This article has been submitted to the Daily Camera as a Guest Opinion, but the Daily Camera has so far refused to publish it.
A Boulder pro-growth advocate regularly tweets, “If you love your City, you should build more of it.”
That’s like saying, “If you love your 15 children, have 15 more. If you love candy bars, eat hundreds.”
Analogies aside, the tweeter’s perspective seems at odds with the reality of our finite world and ecosystem. My field was science. Science everywhere confirms finite limits of: resources, amount of carbon our atmosphere can handle, and the population a bioregion can sustain.
The tweeter’s attitude reminds me of the anti-science fringe wing of Congress, which doesn’t accept science or facts. More disturbingly, Boulder government demonstrates a similar disregard for facts and limits. Our City government refuses to say how many more people they plan to draw to Boulder. The “silence from the top,” is deafening.
No wonder citizens are uneasy. We look to our civic leaders, but hear only the policy equivalent of “More, more, more!” Continue reading “Stacey Goldfarb: Boulder Government, Wake Up!”
A recent article in the Denver Post, Hickenlooper backs $380 million Denver Water project to divert Colorado River water, reminds us that the communities of the Front Range depend on water captured and delivered from elsewhere – water that is seriously over-promised to places as far away as Phoenix and Los Angeles.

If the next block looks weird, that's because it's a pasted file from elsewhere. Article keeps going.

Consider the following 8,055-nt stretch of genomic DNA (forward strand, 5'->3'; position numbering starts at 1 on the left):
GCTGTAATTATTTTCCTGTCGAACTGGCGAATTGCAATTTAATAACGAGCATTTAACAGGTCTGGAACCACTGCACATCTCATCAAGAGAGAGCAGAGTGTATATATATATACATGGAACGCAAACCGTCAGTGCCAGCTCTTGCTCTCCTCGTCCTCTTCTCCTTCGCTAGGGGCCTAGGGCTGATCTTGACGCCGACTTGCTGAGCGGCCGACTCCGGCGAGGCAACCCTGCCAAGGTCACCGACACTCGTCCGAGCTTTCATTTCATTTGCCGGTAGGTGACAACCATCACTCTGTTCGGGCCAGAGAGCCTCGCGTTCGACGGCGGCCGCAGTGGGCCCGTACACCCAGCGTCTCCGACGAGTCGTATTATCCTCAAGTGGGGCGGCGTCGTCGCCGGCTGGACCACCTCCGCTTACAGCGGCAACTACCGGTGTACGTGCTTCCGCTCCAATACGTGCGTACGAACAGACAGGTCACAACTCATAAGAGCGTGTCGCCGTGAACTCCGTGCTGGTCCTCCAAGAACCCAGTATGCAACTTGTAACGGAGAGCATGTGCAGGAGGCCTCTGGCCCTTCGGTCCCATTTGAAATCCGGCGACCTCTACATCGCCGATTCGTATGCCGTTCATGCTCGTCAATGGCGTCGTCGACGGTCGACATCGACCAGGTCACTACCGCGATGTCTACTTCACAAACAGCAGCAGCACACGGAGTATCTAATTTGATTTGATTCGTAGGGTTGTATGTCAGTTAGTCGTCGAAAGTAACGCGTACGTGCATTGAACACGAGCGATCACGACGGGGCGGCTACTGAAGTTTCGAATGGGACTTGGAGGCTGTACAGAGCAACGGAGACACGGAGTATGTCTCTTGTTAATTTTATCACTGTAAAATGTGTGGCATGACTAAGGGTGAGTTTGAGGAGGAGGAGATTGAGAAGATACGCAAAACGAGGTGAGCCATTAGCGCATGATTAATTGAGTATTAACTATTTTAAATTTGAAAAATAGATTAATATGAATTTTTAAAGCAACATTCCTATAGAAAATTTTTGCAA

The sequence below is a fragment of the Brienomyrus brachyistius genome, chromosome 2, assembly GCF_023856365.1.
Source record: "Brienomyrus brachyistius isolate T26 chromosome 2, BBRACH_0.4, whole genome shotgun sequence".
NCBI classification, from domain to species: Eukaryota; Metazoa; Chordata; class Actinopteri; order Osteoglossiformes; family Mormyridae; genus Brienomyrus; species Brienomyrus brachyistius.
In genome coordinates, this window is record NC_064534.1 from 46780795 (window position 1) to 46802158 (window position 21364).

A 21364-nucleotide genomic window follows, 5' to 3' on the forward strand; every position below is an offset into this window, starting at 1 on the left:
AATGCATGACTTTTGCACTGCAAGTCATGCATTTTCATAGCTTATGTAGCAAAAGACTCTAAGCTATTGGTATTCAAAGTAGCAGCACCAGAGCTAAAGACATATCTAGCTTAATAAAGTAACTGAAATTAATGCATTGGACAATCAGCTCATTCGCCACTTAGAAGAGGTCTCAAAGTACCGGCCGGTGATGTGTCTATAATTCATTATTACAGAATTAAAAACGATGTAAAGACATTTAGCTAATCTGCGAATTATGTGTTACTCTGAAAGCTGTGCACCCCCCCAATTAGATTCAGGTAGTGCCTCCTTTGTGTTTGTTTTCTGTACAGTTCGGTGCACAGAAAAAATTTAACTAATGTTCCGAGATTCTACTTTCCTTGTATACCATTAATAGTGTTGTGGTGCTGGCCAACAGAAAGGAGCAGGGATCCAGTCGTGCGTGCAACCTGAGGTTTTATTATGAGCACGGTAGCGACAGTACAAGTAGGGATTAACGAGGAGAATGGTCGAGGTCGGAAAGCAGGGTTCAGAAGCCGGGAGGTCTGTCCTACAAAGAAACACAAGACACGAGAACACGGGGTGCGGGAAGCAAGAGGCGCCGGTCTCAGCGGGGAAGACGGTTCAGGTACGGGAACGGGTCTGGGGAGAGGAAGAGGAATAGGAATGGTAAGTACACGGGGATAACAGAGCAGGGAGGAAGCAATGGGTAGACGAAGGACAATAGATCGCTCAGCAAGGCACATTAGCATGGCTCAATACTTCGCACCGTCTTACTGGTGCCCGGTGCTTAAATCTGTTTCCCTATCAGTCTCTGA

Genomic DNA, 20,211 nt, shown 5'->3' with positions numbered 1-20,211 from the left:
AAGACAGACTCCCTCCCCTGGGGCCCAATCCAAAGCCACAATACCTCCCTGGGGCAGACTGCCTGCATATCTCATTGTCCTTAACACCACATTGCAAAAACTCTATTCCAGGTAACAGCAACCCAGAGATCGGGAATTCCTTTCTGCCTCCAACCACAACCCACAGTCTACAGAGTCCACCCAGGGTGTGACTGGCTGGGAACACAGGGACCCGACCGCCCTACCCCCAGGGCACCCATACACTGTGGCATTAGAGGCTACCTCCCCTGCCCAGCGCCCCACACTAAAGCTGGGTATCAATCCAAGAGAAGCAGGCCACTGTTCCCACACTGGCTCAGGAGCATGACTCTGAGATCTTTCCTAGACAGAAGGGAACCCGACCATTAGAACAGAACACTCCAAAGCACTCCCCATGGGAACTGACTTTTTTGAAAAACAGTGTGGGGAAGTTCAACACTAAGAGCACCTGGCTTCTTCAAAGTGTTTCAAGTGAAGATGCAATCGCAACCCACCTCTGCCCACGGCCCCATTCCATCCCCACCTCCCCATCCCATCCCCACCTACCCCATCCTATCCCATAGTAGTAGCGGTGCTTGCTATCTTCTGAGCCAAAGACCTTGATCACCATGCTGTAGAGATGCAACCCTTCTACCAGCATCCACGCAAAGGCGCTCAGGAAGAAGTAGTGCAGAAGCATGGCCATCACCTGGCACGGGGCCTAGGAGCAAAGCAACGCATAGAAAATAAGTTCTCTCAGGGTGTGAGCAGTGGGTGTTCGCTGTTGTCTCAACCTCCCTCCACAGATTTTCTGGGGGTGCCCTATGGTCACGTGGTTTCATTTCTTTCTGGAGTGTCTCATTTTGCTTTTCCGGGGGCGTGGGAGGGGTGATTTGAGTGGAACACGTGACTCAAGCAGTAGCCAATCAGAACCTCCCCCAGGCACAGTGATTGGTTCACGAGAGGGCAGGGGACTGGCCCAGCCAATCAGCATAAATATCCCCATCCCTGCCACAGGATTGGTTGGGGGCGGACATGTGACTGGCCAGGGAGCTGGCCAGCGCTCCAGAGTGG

Over 30 years ago, Marc Reisner wrote the definitive book on land development and water policy in the western United States: Cadillac Desert: The American West and Its Disappearing Water. Starting in the early twentieth century, when the city of Los Angeles began importing water from hundreds of miles away, it chronicles how urban and agricultural development in the arid Western United States was built upon dubious assumptions about the availability of water. Continue reading “Recommended Reading: Cadillac Desert”
A team of researchers has highlighted the surprising amount of groundwater used by western residents.
Seven Western states that rely on the Colorado River Basin for valuable water are drawing more heavily from groundwater supplies than previously believed, a new study finds, the latest indication that an historic drought is threatening the region’s future access to water.
Read More: Study: Colorado River Basin drying up faster than previously thought – The Washington Post